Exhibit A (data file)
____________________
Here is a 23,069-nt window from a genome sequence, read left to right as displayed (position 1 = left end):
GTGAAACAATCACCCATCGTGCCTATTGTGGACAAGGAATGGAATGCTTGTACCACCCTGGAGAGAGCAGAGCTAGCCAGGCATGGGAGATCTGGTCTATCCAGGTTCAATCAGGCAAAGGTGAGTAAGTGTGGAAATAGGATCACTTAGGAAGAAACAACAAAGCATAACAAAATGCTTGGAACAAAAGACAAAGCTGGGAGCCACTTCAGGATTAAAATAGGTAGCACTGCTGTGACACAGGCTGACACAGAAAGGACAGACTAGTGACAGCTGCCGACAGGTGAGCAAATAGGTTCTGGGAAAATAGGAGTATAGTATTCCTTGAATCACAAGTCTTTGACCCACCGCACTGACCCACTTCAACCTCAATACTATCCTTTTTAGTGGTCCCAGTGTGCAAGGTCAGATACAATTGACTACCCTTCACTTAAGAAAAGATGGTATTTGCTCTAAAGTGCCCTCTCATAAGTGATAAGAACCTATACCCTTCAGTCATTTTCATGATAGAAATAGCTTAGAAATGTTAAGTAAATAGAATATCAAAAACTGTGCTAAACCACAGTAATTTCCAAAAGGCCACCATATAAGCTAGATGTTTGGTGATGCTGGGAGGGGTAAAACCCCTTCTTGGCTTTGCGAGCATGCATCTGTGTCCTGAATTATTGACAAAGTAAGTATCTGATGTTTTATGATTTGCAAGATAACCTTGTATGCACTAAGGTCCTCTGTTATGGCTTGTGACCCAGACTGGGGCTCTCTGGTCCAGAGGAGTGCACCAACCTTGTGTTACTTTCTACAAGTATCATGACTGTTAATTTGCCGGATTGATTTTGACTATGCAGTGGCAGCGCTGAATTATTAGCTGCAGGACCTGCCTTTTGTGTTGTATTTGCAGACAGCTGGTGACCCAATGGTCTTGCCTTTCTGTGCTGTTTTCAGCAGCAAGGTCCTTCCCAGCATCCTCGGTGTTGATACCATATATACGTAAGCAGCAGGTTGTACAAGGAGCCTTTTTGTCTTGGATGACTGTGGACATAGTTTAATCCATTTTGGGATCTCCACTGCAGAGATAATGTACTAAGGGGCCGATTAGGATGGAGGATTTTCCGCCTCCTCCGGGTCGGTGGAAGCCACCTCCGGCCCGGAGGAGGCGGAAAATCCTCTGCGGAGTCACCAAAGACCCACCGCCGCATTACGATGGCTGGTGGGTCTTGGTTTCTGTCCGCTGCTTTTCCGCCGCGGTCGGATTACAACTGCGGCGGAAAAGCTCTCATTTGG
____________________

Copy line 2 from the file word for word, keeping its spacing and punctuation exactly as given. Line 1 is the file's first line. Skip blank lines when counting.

GTGAAACAATCACCCATCGTGCCTATTGTGGACAAGGAATGGAATGCTTGTACCACCCTGGAGAGAGCAGAGCTAGCCAGGCATGGGAGATCTGGTCTATCCAGGTTCAATCAGGCAAAGGTGAGTAAGTGTGGAAATAGGATCACTTAGGAAGAAACAACAAAGCATAACAAAATGCTTGGAACAAAAGACAAAGCTGGGAGCCACTTCAGGATTAAAATAGGTAGCACTGCTGTGACACAGGCTGACACAGAAAGGACAGACTAGTGACAGCTGCCGACAGGTGAGCAAATAGGTTCTGGGAAAATAGGAGTATAGTATTCCTTGAATCACAAGTCTTTGACCCACCGCACTGACCCACTTCAACCTCAATACTATCCTTTTTAGTGGTCCCAGTGTGCAAGGTCAGATACAATTGACTACCCTTCACTTAAGAAAAGATGGTATTTGCTCTAAAGTGCCCTCTCATAAGTGATAAGAACCTATACCCTTCAGTCATTTTCATGATAGAAATAGCTTAGAAATGTTAAGTAAATAGAATATCAAAAACTGTGCTAAACCACAGTAATTTCCAAAAGGCCACCATATAAGCTAGATGTTTGGTGATGCTGGGAGGGGTAAAACCCCTTCTTGGCTTTGCGAGCATGCATCTGTGTCCTGAATTATTGACAAAGTAAGTATCTGATGTTTTATGATTTGCAAGATAACCTTGTATGCACTAAGGTCCTCTGTTATGGCTTGTGACCCAGACTGGGGCTCTCTGGTCCAGAGGAGTGCACCAACCTTGTGTTACTTTCTACAAGTATCATGACTGTTAATTTGCCGGATTGATTTTGACTATGCAGTGGCAGCGCTGAATTATTAGCTGCAGGACCTGCCTTTTGTGTTGTATTTGCAGACAGCTGGTGACCCAATGGTCTTGCCTTTCTGTGCTGTTTTCAGCAGCAAGGTCCTTCCCAGCATCCTCGGTGTTGATACCATATATACGTAAGCAGCAGGTTGTACAAGGAGCCTTTTTGTCTTGGATGACTGTGGACATAGTTTAATCCATTTTGGGATCTCCACTGCAGAGATAATGTACTAAGGGGCCGATTAGGATGGAGGATTTTCCGCCTCCTCCGGGTCGGTGGAAGCCACCTCCGGCCCGGAGGAGGCGGAAAATCCTCTGCGGAGTCACCAAAGACCCACCGCCGCATTACGATGGCTGGTGGGTCTTGGTTTCTGTCCGCTGCTTTTCCGCCGCGGTCGGATTACAACTGCGGCGGAAAAGCTCTCATTTGG